the story behind the book | kate tuttle

Ishmael Beah’s ‘Radiance’

David Wilson for The Boston Globe

Ishmael Beah’s “A Long Way Gone,” a memoir of time spent as a child soldier in Sierra Leone, was a sensation when it was published in 2007. This month the author’s first novel, “Radiance of Tomorrow,” comes out. Writing fiction, he said, felt liberating compared with memoir.

“I think the pain of sitting down and writing is the same,” Beah told the Globe in a telephone interview. “You have to sit there and put time in to it. But the difference for me really was that I found writing fiction more freeing. I had more time to play more with language and play with the timeline and do things I couldn’t do in a memoir.”

Set in Sierra Leone, the book focuses on life after conflict. “What I’m trying to do in this novel is look at what happens when people return after war,” Beah said. “People are very focused and interested in when things have collapsed, when people are running for their lives. But what happens when that ends and people return home? How do they try to move toward a future when the past is very raw? What kind of traditions do you hold onto, how do you preserve yourself? Those are the questions that were tugging at me.”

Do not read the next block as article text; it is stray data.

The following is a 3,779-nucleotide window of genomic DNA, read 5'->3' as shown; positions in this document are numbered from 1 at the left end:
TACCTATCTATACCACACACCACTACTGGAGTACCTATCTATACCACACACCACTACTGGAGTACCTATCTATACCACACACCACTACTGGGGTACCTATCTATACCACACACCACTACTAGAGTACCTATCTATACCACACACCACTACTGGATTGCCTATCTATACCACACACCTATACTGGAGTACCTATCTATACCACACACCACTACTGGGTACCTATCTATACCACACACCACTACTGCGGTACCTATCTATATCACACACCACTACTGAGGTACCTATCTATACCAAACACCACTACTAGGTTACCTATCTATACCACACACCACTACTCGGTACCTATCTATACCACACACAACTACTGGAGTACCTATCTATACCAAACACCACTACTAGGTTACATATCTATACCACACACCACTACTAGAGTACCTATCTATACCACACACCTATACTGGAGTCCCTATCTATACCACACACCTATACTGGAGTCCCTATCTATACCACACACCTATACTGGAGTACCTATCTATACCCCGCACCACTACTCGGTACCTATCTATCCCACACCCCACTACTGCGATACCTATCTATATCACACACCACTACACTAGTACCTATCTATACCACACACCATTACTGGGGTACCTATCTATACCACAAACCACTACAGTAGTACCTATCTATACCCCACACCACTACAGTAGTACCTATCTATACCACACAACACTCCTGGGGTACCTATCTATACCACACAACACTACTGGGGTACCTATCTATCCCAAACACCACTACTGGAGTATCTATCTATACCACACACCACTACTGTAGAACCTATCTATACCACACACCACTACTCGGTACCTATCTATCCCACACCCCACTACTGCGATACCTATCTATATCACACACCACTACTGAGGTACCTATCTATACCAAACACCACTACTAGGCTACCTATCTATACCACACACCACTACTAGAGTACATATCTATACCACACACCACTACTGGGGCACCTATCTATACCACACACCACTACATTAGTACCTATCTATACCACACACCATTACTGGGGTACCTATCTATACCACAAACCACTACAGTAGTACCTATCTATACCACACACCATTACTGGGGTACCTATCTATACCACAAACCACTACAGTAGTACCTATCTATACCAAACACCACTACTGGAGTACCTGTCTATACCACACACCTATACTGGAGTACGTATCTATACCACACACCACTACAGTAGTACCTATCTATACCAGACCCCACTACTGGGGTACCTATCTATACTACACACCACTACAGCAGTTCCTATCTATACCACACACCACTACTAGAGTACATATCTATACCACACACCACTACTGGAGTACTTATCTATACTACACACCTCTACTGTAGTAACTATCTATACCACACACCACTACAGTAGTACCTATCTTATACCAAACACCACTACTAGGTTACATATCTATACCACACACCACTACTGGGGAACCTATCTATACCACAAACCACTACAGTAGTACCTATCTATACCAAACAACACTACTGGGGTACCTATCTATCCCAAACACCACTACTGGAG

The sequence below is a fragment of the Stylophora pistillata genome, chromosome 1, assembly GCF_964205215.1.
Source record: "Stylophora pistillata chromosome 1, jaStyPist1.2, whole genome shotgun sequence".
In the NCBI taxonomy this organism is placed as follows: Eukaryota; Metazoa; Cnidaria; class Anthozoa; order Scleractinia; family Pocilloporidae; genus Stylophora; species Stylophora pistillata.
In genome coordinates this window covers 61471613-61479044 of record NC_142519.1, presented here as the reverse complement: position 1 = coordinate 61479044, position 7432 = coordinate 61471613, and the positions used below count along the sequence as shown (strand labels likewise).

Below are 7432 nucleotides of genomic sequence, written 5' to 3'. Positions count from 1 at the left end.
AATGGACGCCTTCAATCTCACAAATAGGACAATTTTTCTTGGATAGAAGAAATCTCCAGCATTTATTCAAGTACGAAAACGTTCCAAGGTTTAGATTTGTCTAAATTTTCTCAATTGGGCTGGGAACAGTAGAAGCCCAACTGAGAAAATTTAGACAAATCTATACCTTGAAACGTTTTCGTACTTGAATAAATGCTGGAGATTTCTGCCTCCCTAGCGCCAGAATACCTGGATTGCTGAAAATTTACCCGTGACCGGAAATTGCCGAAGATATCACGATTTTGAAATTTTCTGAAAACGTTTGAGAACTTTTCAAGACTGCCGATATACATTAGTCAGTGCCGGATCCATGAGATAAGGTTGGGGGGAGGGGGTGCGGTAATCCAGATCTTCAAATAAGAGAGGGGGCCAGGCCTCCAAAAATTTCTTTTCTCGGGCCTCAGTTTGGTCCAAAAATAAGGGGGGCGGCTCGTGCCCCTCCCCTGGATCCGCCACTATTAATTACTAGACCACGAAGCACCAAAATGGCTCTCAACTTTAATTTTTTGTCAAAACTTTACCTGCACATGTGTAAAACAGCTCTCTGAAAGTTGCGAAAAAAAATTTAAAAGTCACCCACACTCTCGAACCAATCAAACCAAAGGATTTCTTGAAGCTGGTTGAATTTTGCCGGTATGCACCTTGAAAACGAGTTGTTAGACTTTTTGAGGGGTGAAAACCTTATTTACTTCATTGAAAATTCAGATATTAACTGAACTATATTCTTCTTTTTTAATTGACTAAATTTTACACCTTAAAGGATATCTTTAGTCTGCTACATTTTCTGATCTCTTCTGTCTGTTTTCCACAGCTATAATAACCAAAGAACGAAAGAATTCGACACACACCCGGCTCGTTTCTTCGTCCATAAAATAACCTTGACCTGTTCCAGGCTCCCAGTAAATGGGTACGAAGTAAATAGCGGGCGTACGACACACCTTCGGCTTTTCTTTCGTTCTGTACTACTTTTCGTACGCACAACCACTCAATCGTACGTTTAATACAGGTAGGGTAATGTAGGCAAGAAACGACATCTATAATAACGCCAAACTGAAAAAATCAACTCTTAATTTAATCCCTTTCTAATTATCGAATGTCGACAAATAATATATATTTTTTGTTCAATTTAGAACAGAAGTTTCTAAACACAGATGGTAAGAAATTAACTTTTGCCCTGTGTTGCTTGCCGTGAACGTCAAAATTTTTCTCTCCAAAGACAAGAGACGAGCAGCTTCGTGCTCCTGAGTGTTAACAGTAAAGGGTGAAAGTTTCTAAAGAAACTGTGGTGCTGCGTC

Beah, who returns to Sierra Leone several times a year, said that he wrote much of the new book while traveling throughout the continent, including in the Central African Republic, a recent site of violence. It’s important, he said, for Americans to see that there’s more to Africa than war.

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“The reason people always hear about conflict is that what becomes newsworthy is always madness,” he said. “Take Sierra Leone — right after the conflict ended we kind of dropped out of the news.”

But, he went on, “everywhere in the world there are difficulties, but that doesn’t mean people don’t have the chance to live their lives. With the backdrop of all this madness going on, people still find time to love each other, to form families.”

Beah reads at the Brattle Theatre in Cambridge at 6 p.m. Thursday.

Kate Tuttle, a writer and editor, can be reached at